Mediation in Aer Lingus dispute runs late in bid to avoid more cancelled flights

Aer Lingus and pilots remained at the Labour Court late on Monday as efforts were made to avert further travel disruption amid the busy summer period.

The airline and the Irish Air Line Pilots’ Association (Ialpa) returned to the dispute resolution forum at 2.30pm on Monday in a bid to end the bitter industrial dispute.

Both sides had blamed the other for prolonging the stand-off that has led to almost 400 flights being cancelled and disrupted tens of thousands of passengers’ travel plans.

Monday’s mediation was focused on restarting pay talks in the intractable row.

They remained in the Lansdowne Road building past 11pm on Monday – with the pilots’ representatives grabbing a coffee at the 24-hour garage across the road at around 7pm.

Aer Lingus warned there could be further cancellations, while Ialpa said if efforts at the Labour Court failed, it would consider escalating its industrial action.

The airline’s chief corporate affairs officer Donal Moriarty said Monday’s talks would be challenging.

“This dispute is causing significant financial and reputational damage to Aer Lingus and it’s impacting negatively on everyone that’s connected with the company, including our passengers,” he said.

“So we’ve no doubt that the engagement today in the Labour Court will be challenging, but we’re willing to engage in that meaningfully.”

He added: “We’ve always been willing to engage in meaningful discussion and negotiation and we will continue that approach in the Labour Court today.”

The president of Ialpa Captain Mark Tighe, said the group moved on its initial pay claim of 24% but claimed the company had not compromised “at all”.

Aer Lingus industrial action
The empty Aer Lingus check-in desk area at Dublin Airport as Aer Lingus pilots began an eight-hour strike on Saturday (Evan Treacy/PA)

“Ialpa did make a move. It felt that had it been invited by the company into a meeting that there was a possible solution on the table. Having moved, the company stated that they were not moving at all, which ended those talks.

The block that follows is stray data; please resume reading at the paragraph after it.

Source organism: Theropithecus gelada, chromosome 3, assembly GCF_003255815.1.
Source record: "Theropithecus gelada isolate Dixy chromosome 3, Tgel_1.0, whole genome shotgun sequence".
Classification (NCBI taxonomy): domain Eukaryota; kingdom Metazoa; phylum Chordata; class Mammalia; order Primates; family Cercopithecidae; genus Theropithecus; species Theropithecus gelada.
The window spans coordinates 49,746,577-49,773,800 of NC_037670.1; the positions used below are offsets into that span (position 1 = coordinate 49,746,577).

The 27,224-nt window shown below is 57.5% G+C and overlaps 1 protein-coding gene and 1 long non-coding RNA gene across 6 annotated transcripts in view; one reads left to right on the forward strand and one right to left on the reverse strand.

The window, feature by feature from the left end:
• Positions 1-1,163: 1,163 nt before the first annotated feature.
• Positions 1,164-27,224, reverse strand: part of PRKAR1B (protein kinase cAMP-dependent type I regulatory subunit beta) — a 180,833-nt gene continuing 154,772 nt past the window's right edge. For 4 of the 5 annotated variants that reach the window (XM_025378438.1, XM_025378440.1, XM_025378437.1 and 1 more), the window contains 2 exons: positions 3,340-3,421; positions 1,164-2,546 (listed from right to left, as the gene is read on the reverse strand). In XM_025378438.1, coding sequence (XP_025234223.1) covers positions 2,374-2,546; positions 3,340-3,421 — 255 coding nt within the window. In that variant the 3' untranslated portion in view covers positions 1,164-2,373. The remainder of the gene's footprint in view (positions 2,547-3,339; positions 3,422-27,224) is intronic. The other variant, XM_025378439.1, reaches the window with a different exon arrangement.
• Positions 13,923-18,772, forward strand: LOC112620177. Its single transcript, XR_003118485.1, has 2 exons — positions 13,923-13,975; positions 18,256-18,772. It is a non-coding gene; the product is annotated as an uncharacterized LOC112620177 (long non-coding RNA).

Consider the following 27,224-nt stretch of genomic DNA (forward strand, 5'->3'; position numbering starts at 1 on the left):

“From where Ialpa is, we believe that we are talking about a difference of approximately five million euro a year, in a company that is making 225 million (euro in profits) last year, much more profits going forward.

“We hope now that the company have reflected upon this, and the Labour Court will be able to do something.”

He said: “If this fails today, we are back looking at an escalation. There is nothing that I can see beyond the Labour Court and its extensive experience and in recognition of that we didn’t escalate, but if this doesn’t work, there’s not many other options on the table.”

He said how the industrial action could be escalated would be a matter for “tactical discussion” within Ialpa.

“I’m always hopeful that there is a solution. We’ve always been willing to talk. Ialpa has moved in an attempt to find a solution, the company has not in 22 months, that should say a lot to people.”

Ialpa escalated its industrial action on Saturday when hundreds of Aer Lingus pilots it represents marched around Dublin Airport during an eight-hour strike.

The pilots walked at 6am from Aer Lingus’s head office on the airport site and walked past the two terminal buildings twice holding placards and banners.

Pilots then set up a picket line at the main roundabout on the entrance to the airport.

Aer Lingus industrial action
Irish Air Line Pilots’ Association president Mark Tighe (Gareth Chaney/PA)

They have also been involved in indefinite work-to rule industrial action that began on Wednesday.

Flights have been cancelled by Aer Lingus up until Sunday July 7 as a precaution, but further disruption could be announced.

Both parties accepted an invite to attend the Labour Court issued on Friday, while Ialpa’s disputes committee considered an escalation after talks broke down last week.

The union accepted the invite and agreed not to escalate “at this point in time” but said their work-to-rule would continue.

The pilots had been seeking a pay increase of 24%, which they say equates to inflation since the last pay rise in 2019.

However, reports over the weekend suggested the Ialpa they would be willing to accept a lower pay increase.

Ialpa president Captain Mark Tighe told the Sunday Times that Ialpa would be open to an offer below 24%, but said any offer would have to be accepted by union members.

Both sides have come under political pressure to resolve the dispute soon; many families are expected to travel abroad as primary schools closed for the summer holidays last week.